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Employee files for unemployment – what does this mean?

Posted by HomeWork Solutions on Apr 2, 2019 3:44:00 PM
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Dealing With a Nanny's Unemployment ClaimIf one of your household employees has recently filed for unemployment benefits, you may have received notice from your state and be unsure of what to do. This brings up the question: what does it mean when an employee files an unemployment claim? Here we will break down some of the basics about unemployment claims and explain what’s required of you as the employer.

Unemployment claim basics:

Unemployment claims come when an employee files to get unemployment benefits after being terminated from a job. This gives the person financial help when they aren’t working for a reason that is out of their control. The person will get regular payments based off a percentage of the employee’s income for a period of time, generally up to 26 weeks. Recipients must be either actively seeking work or enrolled in a job training program, and must be physically able to work. Household employers pay unemployment taxes to fund benefits distributed by the state’s unemployment compensation system. Because you paid your unemployment taxes, you are never directly on the hook for any benefits paid.

Did you know that the #1 way families get caught paying off the books is an unemployment claim from a discharged household employee?

What happens when a former employee files a claim?

When your previous employee makes a claim for unemployment through the state, you will receive a notification to verify their reason for unemployment. You will be asked to provide basic information on the employee including why they are not employed with you any longer, as well as information on any compensation that you have or are willing to pay. This could be severance pay, pay out of unused vacation, or a final pay check being delivered a week after the employee stopped work.

DO reply to the state's inquiry - many states levy a fine if you do not respond or respond late!

If you have recently let your nanny go because you simply were not compatible or if attendance was an issue, the nanny will still probably get benefits, unless you have excellent documentation that the employee was fired for misconduct. This means you have terminated the person’s job on the grounds of dishonesty, violation of household rules, repeated tardiness or inexcusable absences, risk of harm to you or your family, or insubordination, just to name a few.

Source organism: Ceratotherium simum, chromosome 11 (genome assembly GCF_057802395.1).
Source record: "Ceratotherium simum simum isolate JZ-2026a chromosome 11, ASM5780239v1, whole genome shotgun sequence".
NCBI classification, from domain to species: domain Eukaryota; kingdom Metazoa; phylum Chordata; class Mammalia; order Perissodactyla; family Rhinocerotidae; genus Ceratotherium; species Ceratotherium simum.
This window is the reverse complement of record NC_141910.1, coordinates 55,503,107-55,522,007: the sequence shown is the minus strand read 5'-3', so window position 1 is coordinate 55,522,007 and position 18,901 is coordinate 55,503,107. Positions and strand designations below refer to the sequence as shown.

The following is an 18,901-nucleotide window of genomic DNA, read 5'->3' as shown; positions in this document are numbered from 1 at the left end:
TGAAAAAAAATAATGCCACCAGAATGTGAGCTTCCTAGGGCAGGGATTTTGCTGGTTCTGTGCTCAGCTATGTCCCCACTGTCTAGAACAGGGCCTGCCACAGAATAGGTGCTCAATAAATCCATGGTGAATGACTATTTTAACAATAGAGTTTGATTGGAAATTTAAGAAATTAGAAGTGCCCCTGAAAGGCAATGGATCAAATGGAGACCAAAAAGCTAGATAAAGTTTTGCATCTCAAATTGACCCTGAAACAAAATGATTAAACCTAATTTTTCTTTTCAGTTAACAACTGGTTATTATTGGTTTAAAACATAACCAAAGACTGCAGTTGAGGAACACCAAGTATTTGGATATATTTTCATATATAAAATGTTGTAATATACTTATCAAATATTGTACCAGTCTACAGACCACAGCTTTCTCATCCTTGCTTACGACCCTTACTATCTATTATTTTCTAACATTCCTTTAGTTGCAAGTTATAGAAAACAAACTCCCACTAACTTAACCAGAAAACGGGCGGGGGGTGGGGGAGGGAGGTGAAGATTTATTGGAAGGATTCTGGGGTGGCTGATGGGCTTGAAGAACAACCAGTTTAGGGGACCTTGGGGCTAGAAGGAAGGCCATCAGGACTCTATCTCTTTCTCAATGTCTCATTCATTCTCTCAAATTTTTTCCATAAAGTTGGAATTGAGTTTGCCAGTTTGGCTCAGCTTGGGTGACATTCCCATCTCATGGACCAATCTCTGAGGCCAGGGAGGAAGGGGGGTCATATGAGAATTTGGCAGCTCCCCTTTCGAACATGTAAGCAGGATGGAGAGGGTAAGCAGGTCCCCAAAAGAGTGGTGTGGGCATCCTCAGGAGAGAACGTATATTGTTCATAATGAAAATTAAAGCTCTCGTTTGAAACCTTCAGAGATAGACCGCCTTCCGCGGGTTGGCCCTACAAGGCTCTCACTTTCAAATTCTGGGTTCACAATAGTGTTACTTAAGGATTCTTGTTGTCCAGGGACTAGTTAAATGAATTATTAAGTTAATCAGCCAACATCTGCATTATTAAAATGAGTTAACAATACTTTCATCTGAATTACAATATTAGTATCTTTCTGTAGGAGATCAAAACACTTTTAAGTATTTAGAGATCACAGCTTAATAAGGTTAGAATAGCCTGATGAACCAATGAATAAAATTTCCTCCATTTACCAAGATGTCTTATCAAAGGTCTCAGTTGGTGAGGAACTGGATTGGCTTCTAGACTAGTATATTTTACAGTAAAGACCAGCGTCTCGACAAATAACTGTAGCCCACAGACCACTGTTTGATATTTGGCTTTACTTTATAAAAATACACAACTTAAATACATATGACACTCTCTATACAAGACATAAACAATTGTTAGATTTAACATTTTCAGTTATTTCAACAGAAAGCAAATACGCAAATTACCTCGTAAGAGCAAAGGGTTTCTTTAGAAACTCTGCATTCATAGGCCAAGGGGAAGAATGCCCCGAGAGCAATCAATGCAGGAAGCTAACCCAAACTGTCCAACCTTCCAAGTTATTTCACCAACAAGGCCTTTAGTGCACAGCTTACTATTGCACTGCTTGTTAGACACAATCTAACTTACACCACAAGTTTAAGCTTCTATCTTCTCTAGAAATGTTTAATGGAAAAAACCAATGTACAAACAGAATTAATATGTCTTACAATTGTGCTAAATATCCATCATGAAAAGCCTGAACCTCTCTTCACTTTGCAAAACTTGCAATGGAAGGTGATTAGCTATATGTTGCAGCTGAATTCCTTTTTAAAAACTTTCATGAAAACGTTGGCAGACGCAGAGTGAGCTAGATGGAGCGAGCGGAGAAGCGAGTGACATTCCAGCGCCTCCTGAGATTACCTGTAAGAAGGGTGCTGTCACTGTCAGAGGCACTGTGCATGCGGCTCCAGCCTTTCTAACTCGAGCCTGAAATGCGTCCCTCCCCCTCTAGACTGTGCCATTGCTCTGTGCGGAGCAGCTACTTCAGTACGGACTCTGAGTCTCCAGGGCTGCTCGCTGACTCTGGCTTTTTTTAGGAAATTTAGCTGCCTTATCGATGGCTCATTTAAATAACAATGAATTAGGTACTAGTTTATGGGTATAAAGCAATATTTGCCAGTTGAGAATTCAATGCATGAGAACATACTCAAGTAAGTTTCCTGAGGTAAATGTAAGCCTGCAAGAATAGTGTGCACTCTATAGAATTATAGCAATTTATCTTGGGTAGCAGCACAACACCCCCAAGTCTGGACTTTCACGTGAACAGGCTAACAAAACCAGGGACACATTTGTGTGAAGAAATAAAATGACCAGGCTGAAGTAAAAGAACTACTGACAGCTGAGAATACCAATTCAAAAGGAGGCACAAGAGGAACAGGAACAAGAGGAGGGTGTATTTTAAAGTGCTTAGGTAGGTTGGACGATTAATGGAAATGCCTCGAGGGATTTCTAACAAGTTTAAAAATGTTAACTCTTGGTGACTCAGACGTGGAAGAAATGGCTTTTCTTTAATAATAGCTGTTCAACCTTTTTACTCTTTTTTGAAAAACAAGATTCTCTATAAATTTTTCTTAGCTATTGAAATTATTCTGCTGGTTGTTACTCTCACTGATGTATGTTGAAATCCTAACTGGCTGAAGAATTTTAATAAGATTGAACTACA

If your nanny left voluntarily because she had a new job, and that new position is terminated within 52 weeks, you may still receive information an inquiry about her unemployment claim. This is because benefits, when awarded, are charged on a pro-rata basis to all employers within the state's established "base period. "

Most nannies are let go because the family's circumstances have changed. Most typically the children outgrow the need for a nanny and move on to either full time schooling or a child care facility. Sometimes the family moves, and the new location is either out of the area or sufficiently far away to make a commute by the nanny impossible. In these instances it is very straightforward. The nanny will be awarded benefits because the job ended for reasons not due to her performance.

Still unsure of what it means when an employee files an unemployment claim after they stop working for you? Our team at HomeWork Solutions can help. We will walk you through the various steps that are required to make sure that you’re set up correctly when initially hiring the person, including the establishment of your unemployment insurance account. Then, if something goes awry and you terminate the employment, we can help answer questions that may come along with that.

Consult an Expert

Related Posts:

Case Study: Nanny Paid off the Books and Unemployment Claims

Our Nanny Quit, Now I have an Unemployment Claim. Why?

Nanny Unemployment Benefits: Eligibility Guidelines

Nanny Unemployment Benefits and Temporary Employment

Topics: nanny, agency, senior, CPA

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